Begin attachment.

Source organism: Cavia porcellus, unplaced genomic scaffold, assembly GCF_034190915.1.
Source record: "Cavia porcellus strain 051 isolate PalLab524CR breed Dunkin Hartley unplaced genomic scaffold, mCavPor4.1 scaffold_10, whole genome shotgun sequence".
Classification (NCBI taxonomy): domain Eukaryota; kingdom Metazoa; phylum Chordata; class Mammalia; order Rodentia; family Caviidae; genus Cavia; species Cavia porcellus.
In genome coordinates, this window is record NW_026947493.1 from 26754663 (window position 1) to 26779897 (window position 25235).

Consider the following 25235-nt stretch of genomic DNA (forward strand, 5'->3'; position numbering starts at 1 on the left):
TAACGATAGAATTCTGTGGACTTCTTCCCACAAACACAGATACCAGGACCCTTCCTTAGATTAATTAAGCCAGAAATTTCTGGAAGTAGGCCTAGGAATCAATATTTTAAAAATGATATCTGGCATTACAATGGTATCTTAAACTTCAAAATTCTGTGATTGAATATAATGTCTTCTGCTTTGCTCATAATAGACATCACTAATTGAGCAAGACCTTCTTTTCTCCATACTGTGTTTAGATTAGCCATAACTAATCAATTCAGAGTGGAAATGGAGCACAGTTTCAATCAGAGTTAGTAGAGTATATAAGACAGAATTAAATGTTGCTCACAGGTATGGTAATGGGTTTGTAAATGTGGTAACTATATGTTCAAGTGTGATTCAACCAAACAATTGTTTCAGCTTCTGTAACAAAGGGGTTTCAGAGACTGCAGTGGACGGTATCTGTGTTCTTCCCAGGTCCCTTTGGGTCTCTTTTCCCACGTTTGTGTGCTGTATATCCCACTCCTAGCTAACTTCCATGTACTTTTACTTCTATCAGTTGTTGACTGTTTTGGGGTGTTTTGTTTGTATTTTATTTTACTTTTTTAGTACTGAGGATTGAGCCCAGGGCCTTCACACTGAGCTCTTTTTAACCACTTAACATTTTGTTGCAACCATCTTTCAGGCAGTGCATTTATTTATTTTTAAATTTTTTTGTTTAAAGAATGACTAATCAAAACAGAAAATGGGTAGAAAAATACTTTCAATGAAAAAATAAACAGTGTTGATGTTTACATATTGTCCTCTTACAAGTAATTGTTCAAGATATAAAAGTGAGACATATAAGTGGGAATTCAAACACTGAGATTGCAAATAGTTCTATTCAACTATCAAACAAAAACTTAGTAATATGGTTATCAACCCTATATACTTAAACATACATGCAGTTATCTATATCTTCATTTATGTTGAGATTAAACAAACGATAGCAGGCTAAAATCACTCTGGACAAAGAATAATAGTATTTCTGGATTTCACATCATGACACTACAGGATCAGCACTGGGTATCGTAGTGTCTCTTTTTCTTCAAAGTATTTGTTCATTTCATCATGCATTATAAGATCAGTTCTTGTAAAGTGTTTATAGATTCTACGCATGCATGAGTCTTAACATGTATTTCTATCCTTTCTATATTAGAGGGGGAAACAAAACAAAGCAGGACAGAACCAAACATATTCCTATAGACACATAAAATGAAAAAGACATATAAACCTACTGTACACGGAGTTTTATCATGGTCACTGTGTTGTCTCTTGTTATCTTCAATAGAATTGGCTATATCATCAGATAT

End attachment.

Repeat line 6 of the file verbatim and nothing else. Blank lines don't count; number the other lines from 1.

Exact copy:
TAACGATAGAATTCTGTGGACTTCTTCCCACAAACACAGATACCAGGACCCTTCCTTAGATTAATTAAGCCAGAAATTTCTGGAAGTAGGCCTAGGAATCAATATTTTAAAAATGATATCTGGCATTACAATGGTATCTTAAACTTCAAAATTCTGTGATTGAATATAATGTCTTCTGCTTTGCTCATAATAGACATCACTAATTGAGCAAGACCTTCTTTTCTCCATACTGTGTTTAGATTAGCCATAACTAATCAATTCAGAGTGGAAATGGAGCACAGTTTCAATCAGAGTTAGTAGAGTATATAAGACAGAATTAAATGTTGCTCACAGGTATGGTAATGGGTTTGTAAATGTGGTAACTATATGTTCAAGTGTGATTCAACCAAACAATTGTTTCAGCTTCTGTAACAAAGGGGTTTCAGAGACTGCAGTGGACGGTATCTGTGTTCTTCCCAGGTCCCTTTGGGTCTCTTTTCCCACGTTTGTGTGCTGTATATCCCACTCCTAGCTAACTTCCATGTACTTTTACTTCTATCAGTTGTTGACTGTTTTGGGGTGTTTTGTTTGTATTTTATTTTACTTTTTTAGTACTGAGGATTGAGCCCAGGGCCTTCACACTGAGCTCTTTTTAACCACTTAACATTTTGTTGCAACCATCTTTCAGGCAGTGCATTTATTTATTTTTAAATTTTTTTGTTTAAAGAATGACTAATCAAAACAGAAAATGGGTAGAAAAATACTTTCAATGAAAAAATAAACAGTGTTGATGTTTACATATTGTCCTCTTACAAGTAATTGTTCAAGATATAAAAGTGAGACATATAAGTGGGAATTCAAACACTGAGATTGCAAATAGTTCTATTCAACTATCAAACAAAAACTTAGTAATATGGTTATCAACCCTATATACTTAAACATACATGCAGTTATCTATATCTTCATTTATGTTGAGATTAAACAAACGATAGCAGGCTAAAATCACTCTGGACAAAGAATAATAGTATTTCTGGATTTCACATCATGACACTACAGGATCAGCACTGGGTATCGTAGTGTCTCTTTTTCTTCAAAGTATTTGTTCATTTCATCATGCATTATAAGATCAGTTCTTGTAAAGTGTTTATAGATTCTACGCATGCATGAGTCTTAACATGTATTTCTATCCTTTCTATATTAGAGGGGGAAACAAAACAAAGCAGGACAGAACCAAACATATTCCTATAGACACATAAAATGAAAAAGACATATAAACCTACTGTACACGGAGTTTTATCATGGTCACTGTGTTGTCTCTTGTTATCTTCAATAGAATTGGCTATATCATCAGATAT